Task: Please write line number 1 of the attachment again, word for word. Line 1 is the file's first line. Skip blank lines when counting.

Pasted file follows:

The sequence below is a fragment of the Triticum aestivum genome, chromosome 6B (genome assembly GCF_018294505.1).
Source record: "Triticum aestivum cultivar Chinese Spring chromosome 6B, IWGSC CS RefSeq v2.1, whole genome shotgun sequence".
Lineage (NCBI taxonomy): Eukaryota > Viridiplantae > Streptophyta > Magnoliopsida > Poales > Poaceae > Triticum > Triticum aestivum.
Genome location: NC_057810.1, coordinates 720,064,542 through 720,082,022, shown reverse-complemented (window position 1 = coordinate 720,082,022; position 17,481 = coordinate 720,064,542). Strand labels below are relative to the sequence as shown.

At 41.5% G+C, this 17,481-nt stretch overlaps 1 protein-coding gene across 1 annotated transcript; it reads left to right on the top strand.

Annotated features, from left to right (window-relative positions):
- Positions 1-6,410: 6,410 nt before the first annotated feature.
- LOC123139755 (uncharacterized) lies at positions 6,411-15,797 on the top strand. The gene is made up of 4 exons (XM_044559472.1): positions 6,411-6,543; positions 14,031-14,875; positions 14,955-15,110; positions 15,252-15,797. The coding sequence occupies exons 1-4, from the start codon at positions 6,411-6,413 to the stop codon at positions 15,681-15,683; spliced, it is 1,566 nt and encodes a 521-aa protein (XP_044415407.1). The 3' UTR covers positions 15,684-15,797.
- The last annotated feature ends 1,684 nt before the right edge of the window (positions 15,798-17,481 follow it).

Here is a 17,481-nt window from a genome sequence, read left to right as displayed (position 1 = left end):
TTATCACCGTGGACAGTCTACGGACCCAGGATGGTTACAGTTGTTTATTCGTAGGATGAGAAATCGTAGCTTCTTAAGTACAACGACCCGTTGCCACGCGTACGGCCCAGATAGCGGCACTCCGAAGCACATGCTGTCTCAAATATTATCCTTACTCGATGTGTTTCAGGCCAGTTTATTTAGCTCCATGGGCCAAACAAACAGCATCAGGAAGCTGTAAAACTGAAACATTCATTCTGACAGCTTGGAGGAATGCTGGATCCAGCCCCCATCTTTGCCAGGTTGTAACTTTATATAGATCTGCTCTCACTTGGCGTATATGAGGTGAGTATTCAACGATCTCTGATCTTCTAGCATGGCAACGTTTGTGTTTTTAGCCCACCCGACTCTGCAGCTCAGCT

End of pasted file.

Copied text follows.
The sequence below is a fragment of the Triticum aestivum genome, chromosome 6B (genome assembly GCF_018294505.1).